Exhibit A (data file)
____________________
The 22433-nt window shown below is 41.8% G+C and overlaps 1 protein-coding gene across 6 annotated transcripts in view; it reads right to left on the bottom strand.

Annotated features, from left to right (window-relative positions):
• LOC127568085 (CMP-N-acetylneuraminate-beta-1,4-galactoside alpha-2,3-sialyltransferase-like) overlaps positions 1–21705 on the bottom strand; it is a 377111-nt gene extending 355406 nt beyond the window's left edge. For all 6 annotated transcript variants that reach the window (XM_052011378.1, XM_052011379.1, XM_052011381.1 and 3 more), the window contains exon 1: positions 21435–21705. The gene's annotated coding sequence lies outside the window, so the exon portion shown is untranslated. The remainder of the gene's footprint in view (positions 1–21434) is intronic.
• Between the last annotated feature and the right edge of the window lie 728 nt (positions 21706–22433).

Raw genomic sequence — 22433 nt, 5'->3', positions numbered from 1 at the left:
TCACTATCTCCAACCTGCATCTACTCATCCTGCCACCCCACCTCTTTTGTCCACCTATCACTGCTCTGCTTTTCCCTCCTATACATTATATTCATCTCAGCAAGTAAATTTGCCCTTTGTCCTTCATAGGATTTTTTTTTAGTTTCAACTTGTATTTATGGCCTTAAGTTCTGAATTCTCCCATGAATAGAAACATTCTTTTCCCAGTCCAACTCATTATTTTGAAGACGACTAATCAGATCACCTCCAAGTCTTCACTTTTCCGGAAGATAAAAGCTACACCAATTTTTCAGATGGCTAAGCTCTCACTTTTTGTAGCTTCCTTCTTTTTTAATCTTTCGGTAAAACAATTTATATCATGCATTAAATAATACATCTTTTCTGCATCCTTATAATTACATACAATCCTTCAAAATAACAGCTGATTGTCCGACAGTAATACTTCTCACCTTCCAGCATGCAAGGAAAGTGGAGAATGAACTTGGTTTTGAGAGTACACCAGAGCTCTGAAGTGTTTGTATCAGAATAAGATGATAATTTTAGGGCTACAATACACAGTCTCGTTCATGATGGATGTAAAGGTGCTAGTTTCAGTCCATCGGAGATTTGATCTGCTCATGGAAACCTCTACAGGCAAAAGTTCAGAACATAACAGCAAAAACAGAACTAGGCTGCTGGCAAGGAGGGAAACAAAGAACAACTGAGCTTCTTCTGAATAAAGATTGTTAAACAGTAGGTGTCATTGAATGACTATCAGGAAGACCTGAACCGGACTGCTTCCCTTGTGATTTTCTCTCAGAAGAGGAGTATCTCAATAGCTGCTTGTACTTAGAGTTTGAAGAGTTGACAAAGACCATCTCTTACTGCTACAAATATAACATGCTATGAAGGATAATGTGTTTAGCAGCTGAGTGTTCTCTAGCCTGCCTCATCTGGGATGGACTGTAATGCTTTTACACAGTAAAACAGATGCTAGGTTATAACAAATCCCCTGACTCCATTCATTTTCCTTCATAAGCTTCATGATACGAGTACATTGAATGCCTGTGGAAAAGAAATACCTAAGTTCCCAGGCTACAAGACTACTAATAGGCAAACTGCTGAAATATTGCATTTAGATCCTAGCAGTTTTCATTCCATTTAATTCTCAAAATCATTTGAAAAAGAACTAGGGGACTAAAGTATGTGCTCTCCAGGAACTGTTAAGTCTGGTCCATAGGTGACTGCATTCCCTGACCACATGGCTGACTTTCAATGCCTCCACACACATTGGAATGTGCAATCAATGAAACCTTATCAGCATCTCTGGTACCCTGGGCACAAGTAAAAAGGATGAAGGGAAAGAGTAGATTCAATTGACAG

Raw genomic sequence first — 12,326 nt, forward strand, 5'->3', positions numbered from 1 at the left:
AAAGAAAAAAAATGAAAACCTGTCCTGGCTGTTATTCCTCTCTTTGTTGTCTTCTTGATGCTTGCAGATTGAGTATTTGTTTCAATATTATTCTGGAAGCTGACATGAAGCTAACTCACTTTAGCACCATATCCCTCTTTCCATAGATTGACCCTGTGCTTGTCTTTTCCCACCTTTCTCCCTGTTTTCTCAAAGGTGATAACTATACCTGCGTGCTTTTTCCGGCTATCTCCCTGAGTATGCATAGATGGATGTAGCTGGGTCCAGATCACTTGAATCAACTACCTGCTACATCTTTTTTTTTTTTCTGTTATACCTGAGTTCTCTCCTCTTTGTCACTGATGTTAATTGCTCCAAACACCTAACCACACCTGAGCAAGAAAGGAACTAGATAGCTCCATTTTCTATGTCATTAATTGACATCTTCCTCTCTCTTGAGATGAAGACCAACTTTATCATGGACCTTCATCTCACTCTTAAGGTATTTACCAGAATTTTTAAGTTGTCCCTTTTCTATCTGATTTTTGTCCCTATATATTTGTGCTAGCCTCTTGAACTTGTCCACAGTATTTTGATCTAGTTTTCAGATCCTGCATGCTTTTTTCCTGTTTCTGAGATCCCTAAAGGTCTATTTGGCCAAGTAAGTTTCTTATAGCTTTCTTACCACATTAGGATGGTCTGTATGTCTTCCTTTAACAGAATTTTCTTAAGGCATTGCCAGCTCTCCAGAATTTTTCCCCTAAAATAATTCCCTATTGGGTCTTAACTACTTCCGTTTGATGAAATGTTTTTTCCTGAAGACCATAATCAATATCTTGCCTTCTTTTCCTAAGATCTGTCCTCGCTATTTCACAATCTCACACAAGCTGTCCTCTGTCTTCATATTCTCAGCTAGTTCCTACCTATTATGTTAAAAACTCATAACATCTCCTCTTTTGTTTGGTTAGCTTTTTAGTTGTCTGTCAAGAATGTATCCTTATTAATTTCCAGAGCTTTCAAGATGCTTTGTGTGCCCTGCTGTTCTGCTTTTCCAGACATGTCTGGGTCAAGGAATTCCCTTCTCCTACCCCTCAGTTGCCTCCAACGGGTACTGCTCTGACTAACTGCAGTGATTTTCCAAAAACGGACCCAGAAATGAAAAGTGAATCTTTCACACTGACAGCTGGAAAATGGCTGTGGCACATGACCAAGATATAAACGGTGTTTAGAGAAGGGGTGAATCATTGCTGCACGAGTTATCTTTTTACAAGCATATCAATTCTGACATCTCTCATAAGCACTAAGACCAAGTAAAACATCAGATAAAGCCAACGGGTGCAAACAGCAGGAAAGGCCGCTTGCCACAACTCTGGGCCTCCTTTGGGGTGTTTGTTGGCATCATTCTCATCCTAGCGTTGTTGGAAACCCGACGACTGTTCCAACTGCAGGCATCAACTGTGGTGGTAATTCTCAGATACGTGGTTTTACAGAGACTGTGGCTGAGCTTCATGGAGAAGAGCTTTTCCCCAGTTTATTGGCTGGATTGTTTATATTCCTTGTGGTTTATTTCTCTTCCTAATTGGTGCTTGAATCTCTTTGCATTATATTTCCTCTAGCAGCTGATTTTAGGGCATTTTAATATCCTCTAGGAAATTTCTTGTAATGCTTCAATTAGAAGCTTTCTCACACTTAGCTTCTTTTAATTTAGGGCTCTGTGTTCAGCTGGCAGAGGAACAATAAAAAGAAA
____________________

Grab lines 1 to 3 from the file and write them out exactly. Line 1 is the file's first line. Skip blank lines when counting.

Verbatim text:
The 22433-nt window shown below is 41.8% G+C and overlaps 1 protein-coding gene across 6 annotated transcripts in view; it reads right to left on the bottom strand.

Annotated features, from left to right (window-relative positions):
• LOC127568085 (CMP-N-acetylneuraminate-beta-1,4-galactoside alpha-2,3-sialyltransferase-like) overlaps positions 1–21705 on the bottom strand; it is a 377111-nt gene extending 355406 nt beyond the window's left edge. For all 6 annotated transcript variants that reach the window (XM_052011378.1, XM_052011379.1, XM_052011381.1 and 3 more), the window contains exon 1: positions 21435–21705. The gene's annotated coding sequence lies outside the window, so the exon portion shown is untranslated. The remainder of the gene's footprint in view (positions 1–21434) is intronic.